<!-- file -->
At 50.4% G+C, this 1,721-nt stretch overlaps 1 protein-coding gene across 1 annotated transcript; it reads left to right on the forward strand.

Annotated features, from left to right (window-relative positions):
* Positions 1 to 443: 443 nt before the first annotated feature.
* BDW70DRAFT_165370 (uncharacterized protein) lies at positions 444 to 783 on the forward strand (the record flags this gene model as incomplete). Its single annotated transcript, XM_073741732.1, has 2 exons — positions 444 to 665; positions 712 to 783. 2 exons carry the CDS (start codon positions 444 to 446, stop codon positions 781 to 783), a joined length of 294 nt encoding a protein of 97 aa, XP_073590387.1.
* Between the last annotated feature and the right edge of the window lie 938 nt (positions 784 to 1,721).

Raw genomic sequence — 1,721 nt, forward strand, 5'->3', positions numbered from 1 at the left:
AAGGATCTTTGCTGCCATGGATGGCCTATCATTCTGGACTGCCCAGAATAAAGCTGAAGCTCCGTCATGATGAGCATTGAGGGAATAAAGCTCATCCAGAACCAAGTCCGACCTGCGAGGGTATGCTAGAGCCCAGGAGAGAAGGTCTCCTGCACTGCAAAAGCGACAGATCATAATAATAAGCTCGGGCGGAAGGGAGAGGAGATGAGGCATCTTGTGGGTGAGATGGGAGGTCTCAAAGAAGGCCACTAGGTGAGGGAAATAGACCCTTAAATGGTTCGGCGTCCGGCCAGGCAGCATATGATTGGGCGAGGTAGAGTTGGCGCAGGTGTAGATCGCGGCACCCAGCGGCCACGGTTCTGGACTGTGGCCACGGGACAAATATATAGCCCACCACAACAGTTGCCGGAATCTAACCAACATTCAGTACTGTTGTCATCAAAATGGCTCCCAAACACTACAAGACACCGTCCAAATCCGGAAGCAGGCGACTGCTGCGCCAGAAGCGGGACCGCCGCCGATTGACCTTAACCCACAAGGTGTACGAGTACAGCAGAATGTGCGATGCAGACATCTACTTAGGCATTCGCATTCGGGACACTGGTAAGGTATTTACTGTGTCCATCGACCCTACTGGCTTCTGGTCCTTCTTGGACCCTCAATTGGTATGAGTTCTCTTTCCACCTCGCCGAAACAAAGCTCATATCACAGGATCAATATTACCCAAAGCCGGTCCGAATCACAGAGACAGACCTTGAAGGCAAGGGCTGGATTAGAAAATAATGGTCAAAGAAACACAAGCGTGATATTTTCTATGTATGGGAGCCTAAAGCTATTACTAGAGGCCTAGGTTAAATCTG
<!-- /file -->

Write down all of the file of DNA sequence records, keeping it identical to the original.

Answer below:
At 50.4% G+C, this 1,721-nt stretch overlaps 1 protein-coding gene across 1 annotated transcript; it reads left to right on the forward strand.

Annotated features, from left to right (window-relative positions):
* Positions 1 to 443: 443 nt before the first annotated feature.
* BDW70DRAFT_165370 (uncharacterized protein) lies at positions 444 to 783 on the forward strand (the record flags this gene model as incomplete). Its single annotated transcript, XM_073741732.1, has 2 exons — positions 444 to 665; positions 712 to 783. 2 exons carry the CDS (start codon positions 444 to 446, stop codon positions 781 to 783), a joined length of 294 nt encoding a protein of 97 aa, XP_073590387.1.
* Between the last annotated feature and the right edge of the window lie 938 nt (positions 784 to 1,721).

Raw genomic sequence — 1,721 nt, forward strand, 5'->3', positions numbered from 1 at the left:
AAGGATCTTTGCTGCCATGGATGGCCTATCATTCTGGACTGCCCAGAATAAAGCTGAAGCTCCGTCATGATGAGCATTGAGGGAATAAAGCTCATCCAGAACCAAGTCCGACCTGCGAGGGTATGCTAGAGCCCAGGAGAGAAGGTCTCCTGCACTGCAAAAGCGACAGATCATAATAATAAGCTCGGGCGGAAGGGAGAGGAGATGAGGCATCTTGTGGGTGAGATGGGAGGTCTCAAAGAAGGCCACTAGGTGAGGGAAATAGACCCTTAAATGGTTCGGCGTCCGGCCAGGCAGCATATGATTGGGCGAGGTAGAGTTGGCGCAGGTGTAGATCGCGGCACCCAGCGGCCACGGTTCTGGACTGTGGCCACGGGACAAATATATAGCCCACCACAACAGTTGCCGGAATCTAACCAACATTCAGTACTGTTGTCATCAAAATGGCTCCCAAACACTACAAGACACCGTCCAAATCCGGAAGCAGGCGACTGCTGCGCCAGAAGCGGGACCGCCGCCGATTGACCTTAACCCACAAGGTGTACGAGTACAGCAGAATGTGCGATGCAGACATCTACTTAGGCATTCGCATTCGGGACACTGGTAAGGTATTTACTGTGTCCATCGACCCTACTGGCTTCTGGTCCTTCTTGGACCCTCAATTGGTATGAGTTCTCTTTCCACCTCGCCGAAACAAAGCTCATATCACAGGATCAATATTACCCAAAGCCGGTCCGAATCACAGAGACAGACCTTGAAGGCAAGGGCTGGATTAGAAAATAATGGTCAAAGAAACACAAGCGTGATATTTTCTATGTATGGGAGCCTAAAGCTATTACTAGAGGCCTAGGTTAAATCTG